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What people recognize as traditional drowning is a leading cause of unintentional death worldwide, according to the Centers for Disease Control and Prevention (CDC).
Drowning, which the World Congress on Drowning defines as “a process resulting in primary respiratory impairment from submersion/immersion in a liquid medium,” is the number-one killer of children aged 1 to 14 years old in the United States.
An estimated 80 percent of them are preventable.
Parents may be unaware that swimming dangers don’t necessarily end once the child leaves the pool. Panicked parents may have read online about how “dry drowning” can impact a person’s health hours after a swim.
If someone looks for the term on the CDC's website, however, chances are that their search will come up short.
That is largely due to the fact that terms such as dry, secondary and delayed drowning are frowned upon by medical professionals.
“Unfortunately, [these terms have] gotten out there, but it’s sensationalizing it and I think it’s making it harder for parents to understand what to look for,” said Dr. Shoba Srikantan, a pediatric critical care attending at the Arnold Palmer Hospital for Children.
“We’re making it harder for them, and they’re getting more paranoid,” she said.
Authors of the Handbook on Drowning called for the abandonment of such terms, including “near drowning” and “wet versus dry drowning.”
“Sometimes secondary drowning is referred to as delayed drowning, where symptoms don’t occur right away, but these are not really great terms,” said Dr. Richard Lichenstein, professor of pediatrics at the University of Maryland School of Medicine and pediatric emergency doctor at the University of Maryland Children’s Hospital.
“Ultimately, they’re all forms of drowning,” he said.
The CDC reports that for every child who drowns, another five will be treated in the emergency room for non-fatal submersion injuries.
“Five times more, you’re going to see a child come to the ER who is going to walk out in a few hours, just because they briefly struggled under the water and maybe required CPR for a minute,” said Srikantan.
Srikantan said that either drowning or non-fatal drowning are the preferred terms.
“[For instance,] if a kid just learned to swim and briefly struggled underneath the water, but you pulled them out, they started coughing and didn’t need CPR, that’s non-fatal drowning,” she said.
In a 3-year-old child, as little as an ounce of water can cause problems, said Dr. Sanjay Mehta, board-certified pediatrician and division chief of CentraState Medical Center's Pediatric Emergency Department.
Mehta's family once had a worrying experience while vacationing.
As his young daughter splashed around in the pool, Mehta went to retrieve the toy that had floated away from her.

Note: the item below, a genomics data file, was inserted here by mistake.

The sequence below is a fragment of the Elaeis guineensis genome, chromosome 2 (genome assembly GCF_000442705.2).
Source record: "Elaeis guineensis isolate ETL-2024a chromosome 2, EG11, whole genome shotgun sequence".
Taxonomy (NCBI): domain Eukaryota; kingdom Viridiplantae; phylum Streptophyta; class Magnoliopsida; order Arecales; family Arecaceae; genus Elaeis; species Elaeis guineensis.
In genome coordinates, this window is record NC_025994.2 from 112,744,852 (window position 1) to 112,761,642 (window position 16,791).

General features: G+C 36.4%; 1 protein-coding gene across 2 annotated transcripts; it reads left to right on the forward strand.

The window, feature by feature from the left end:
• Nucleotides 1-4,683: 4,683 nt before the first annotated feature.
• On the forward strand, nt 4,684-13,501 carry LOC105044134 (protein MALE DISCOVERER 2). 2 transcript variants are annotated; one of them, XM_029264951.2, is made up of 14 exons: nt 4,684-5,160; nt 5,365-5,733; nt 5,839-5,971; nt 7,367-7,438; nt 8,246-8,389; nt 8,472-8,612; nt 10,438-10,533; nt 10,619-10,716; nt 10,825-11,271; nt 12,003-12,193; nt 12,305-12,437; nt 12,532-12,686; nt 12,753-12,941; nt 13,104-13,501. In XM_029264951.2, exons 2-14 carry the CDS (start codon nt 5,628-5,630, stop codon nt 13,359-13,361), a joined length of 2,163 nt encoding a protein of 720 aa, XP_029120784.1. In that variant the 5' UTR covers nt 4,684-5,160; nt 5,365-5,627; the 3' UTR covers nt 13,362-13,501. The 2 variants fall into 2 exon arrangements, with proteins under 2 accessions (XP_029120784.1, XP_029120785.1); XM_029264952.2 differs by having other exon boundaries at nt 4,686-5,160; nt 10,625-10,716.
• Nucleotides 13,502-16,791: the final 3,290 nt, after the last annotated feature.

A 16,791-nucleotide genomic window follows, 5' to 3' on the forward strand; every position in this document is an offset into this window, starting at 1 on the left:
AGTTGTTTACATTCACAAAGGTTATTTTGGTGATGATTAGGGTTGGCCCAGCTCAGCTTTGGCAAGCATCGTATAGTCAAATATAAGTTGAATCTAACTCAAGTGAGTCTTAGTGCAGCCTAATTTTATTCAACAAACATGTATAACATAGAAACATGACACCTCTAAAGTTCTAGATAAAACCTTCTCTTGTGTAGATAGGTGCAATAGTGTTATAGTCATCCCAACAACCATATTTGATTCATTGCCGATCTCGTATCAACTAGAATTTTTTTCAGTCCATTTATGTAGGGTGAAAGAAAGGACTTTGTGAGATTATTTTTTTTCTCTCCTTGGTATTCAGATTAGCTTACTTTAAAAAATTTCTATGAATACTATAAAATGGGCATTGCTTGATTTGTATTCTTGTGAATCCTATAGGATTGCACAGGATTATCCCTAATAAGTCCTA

“I turned around [briefly] and two or three seconds afterwards, I thought, ‘I’m not hearing any noise from her,’” he said.
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In the blink of an eye, Mehta spotted his child submerged beneath the water.
“When I picked her up, she was beet red, coughing quite violently, and she actually threw up,” he said.
His daughter seemed fine after a few minutes.
“But I was cognizant of the fact that I could’ve used that as a false sense of security and knew I should watch her for several hours, which is exactly what I did,” he said.
“This type of event does happen a lot, and we’ve just got to make sure we watch out for further complications,” Mehta said.
Doctors agree that death from this type of event is rare.
Symptoms that parents should recognize after their child has experienced a submersion event include coughing; appearing to struggle with breathing; vomiting; lethargy; change in color of their face; and an altered mood.
They typically occur within the first four to six hours, said Srikantan.
“Usually, they just need to be observed in the ER; they might need a little oxygen and then they’re fine,” she said.
Prevention is key in avoiding any type of submersion event, doctors said.
In addition to teaching children as young as 4 years old to swim, doctors recommend that children wear life vests and parents practice “touch supervision,” which means always ensuring the child is within an arm’s reach.
Doctors also recommended that pool owners install appropriate fencing to keep unsupervised children away from the water.
“They should be at least 4 feet high with a gate that self-latches and is out of [a child's reach],” Mehta said.
“It’s also important to have someone who’s a dedicated water watcher, [such as] a lifeguard,” he said.
Doctors also advised parents to remain vigilant and not to use swimming lessons as a false sense of security.
“We have to make sure to keep an eye on the child," said Mehta. "Generally, they will let us know that something is not right."
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